Tuesday, July 31, 2012

When We Were the Kennedys

I just about devoured Monica Wood's memoir When We Were the Kennedys. It is so good. And, as I've said before, I'm not really a memoir-reader. As most people know, I'm a huge Monica Wood fan. When I had my bookstore, she was the first author I ever invited to read and sign. We never had very big turnouts in my little store in Oxford, Maine, but she was always gracious, and generous, and kind. And it is those attributes that shine through her work but not in a sappy, overly-sentimental way. Wood says what needs to be said but she always finds the light in people and it makes reading her novels, her stories, and now her memoir, an utterly luminescent experience.

I won't spend too much time on the memoir itself because it has already received much much-deserved attention. Suffice to say it's a sweetly-told story of a year that changed everything for a family, a town, a nation. It is a story of love and devotion, failures and triumphs. It's just wonderful even if you have no idea where Mexico, Maine might be (maybe especially if you have no idea).

While you're at it, I would suggest reading some of Wood's other books. My favorite, and a book I hand sold over and over, is still My Only Story. This is the story of hairstylist Ruth and a man named John whom she feels destined to save from his terrible loss. It is the story of mistakes big and small, and forgiveness, and really letting go. All of it written in Wood's uniquely breathtaking prose. I should say here that Monica Wood makes me feel like plagiarizing--her words are so beautifully strung together I often have the urge to just grab a pen and copy everything down--not so much to pass it off as my own, but to savor it, to look at it, to figure out how she did that with just ordinary words we all use.

A very close second is Ernie's Arc, a collection of closely linked stories. But Secret Language and Any Bitter Thing are wonderful, too (most people I've talked to rate the latter as their favorite so far). And, if you write, you should have The Pocket Muse and The Pocket Muse II as well as Description.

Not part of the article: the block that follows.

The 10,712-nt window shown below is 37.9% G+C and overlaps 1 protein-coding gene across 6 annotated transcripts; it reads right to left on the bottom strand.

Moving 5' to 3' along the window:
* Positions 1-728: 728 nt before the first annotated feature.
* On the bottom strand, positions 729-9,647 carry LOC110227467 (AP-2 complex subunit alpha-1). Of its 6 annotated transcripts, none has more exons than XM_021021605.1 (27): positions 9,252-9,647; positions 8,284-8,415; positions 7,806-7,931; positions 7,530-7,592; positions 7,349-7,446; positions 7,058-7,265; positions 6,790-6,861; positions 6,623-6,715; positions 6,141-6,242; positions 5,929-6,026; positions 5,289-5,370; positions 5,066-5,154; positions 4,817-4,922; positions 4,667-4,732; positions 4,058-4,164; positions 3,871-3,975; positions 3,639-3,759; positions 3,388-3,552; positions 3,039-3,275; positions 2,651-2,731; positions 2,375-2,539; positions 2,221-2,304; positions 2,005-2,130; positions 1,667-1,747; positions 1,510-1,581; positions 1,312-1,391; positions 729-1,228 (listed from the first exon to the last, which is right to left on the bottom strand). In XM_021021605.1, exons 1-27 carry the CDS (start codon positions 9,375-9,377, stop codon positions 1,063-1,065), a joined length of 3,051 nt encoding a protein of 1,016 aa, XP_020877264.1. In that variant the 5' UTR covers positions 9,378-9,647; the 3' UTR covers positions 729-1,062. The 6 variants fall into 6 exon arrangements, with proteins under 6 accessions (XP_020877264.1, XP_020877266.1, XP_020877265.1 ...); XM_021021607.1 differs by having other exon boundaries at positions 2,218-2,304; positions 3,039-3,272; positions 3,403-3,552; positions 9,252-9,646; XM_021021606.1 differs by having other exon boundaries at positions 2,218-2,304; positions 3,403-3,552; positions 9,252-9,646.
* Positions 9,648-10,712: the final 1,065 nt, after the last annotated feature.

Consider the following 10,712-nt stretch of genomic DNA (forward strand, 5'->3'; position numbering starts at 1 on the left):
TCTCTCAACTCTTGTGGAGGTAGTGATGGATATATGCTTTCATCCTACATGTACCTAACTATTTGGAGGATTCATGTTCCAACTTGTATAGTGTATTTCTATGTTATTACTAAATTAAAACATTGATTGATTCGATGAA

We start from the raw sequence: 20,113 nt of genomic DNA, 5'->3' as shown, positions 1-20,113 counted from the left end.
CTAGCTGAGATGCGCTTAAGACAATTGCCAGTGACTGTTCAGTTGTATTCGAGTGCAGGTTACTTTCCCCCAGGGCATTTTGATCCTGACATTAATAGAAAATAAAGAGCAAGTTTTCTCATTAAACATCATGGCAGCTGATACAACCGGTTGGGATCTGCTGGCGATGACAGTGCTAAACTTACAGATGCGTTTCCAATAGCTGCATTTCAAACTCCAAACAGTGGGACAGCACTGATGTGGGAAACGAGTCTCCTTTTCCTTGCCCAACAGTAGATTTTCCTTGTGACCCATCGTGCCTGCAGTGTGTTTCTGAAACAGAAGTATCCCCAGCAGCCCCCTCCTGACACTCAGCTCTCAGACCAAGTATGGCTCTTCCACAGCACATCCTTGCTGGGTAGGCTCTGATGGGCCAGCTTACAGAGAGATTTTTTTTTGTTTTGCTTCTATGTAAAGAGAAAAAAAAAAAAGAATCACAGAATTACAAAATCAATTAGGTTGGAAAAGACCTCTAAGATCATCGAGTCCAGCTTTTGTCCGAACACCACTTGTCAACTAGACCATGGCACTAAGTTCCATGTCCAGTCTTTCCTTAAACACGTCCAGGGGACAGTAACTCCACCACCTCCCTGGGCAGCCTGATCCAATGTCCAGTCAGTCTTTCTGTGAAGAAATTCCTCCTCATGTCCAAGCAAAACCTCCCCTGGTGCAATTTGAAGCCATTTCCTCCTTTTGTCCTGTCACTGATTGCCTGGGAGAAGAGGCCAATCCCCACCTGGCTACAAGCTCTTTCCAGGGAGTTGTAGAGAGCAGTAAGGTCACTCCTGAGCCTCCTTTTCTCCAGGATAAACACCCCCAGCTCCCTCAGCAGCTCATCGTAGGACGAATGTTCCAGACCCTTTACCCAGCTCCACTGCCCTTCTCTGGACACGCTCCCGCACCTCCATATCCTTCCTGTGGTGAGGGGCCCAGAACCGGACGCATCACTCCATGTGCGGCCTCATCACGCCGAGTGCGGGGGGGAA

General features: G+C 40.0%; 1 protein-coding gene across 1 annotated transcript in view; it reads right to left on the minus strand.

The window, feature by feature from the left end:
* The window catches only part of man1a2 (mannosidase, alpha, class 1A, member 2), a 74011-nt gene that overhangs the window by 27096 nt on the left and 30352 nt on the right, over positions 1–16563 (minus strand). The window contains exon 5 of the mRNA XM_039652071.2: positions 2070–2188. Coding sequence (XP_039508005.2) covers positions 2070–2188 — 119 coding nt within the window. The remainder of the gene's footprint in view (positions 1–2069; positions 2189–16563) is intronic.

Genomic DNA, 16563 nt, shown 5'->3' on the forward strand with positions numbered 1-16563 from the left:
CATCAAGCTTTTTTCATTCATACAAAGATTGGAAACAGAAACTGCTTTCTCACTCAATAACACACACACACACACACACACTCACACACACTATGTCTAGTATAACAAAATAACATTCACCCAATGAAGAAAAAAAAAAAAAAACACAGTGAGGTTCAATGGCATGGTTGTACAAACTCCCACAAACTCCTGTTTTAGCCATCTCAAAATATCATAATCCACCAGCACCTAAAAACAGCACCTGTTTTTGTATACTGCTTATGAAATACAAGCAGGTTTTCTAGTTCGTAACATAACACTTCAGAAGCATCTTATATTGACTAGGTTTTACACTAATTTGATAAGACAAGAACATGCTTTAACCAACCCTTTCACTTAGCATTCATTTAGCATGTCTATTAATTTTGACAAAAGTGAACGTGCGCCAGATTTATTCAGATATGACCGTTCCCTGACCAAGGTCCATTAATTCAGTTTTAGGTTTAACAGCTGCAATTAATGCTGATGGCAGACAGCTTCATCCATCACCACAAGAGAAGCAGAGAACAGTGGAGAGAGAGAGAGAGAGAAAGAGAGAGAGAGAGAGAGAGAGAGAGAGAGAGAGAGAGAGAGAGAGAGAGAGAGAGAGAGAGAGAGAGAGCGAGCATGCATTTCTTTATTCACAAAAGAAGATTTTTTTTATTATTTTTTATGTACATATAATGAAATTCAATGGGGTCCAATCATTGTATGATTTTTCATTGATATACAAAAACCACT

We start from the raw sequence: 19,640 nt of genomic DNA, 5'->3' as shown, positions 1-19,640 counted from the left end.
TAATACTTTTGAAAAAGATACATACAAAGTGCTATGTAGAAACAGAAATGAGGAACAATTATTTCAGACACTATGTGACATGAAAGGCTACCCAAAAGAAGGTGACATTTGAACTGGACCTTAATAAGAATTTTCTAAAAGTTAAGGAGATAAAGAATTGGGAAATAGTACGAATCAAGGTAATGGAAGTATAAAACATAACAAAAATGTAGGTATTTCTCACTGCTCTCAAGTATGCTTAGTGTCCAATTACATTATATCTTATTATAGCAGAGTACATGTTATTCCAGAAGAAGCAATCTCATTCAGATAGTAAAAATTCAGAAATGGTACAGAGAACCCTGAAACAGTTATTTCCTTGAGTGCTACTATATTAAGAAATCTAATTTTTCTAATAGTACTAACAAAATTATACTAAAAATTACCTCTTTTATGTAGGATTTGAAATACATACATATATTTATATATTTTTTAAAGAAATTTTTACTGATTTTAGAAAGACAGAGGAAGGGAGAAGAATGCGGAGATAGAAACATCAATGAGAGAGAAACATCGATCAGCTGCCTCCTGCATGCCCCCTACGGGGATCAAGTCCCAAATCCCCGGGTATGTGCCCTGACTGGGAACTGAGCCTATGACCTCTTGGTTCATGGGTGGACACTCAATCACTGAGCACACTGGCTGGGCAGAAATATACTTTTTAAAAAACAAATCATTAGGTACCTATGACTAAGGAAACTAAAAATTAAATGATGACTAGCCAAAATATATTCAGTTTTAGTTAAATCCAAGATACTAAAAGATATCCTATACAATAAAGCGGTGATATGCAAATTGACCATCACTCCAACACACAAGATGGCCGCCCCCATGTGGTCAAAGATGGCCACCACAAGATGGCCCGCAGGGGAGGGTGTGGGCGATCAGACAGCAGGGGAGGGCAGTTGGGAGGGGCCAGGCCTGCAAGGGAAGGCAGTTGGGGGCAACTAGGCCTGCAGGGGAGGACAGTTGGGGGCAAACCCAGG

If your reading repertoire has not included anything by Monica Wood, you should change that. You won't be sorry.

Thursday, July 26, 2012

Karin Slaughter

I love a well-crafted thriller and for that, I'm a big fan of Karin Slaughter. I just finished reading Criminal (which, if you ask me is a terrible title) and I thoroughly enjoyed it. Although, as I've said before, I generally prefer the lighter version of murder/mystery, stories where the gruesome details are left primarily to the imagination. And this book, one in a series, seemed much more graphic than Slaughter's other books. So much so that I actually skipped over some of the details. I used to read Patricia Cornwell but I stopped because I felt like she just kept upping the ante, going darker and more detailed, when what I wanted was more of the characters, not more unspeakable horror. I hope that isn't where Karin Slaughter is going, because I feel like she's an incredibly talented mystery writer and I, personally, feel that a good mystery is hard to find.

What I particularly loved about Criminall is that Slaughter, in parts, takes us back to Atlanta in 1975. For both women and blacks, being on the police force at that time was an act of will. I'm not naive like I didn't know things weren't always peachy (get it?) in the South in the 70's, but really, sometimes I forget the road that has been paved by strong women before me. I've been lucky, I know. I grew up white, middle class, in suburbia, with two parents who are still married to one another. It's hardly ever crossed my mind that I can't do something, especially because I'm a woman. It made me kind of breathless to think that such a short time ago, women had to endure humiliation and ridicule to be in jobs they felt were a calling. It was good to be reminded that I need to be more grateful.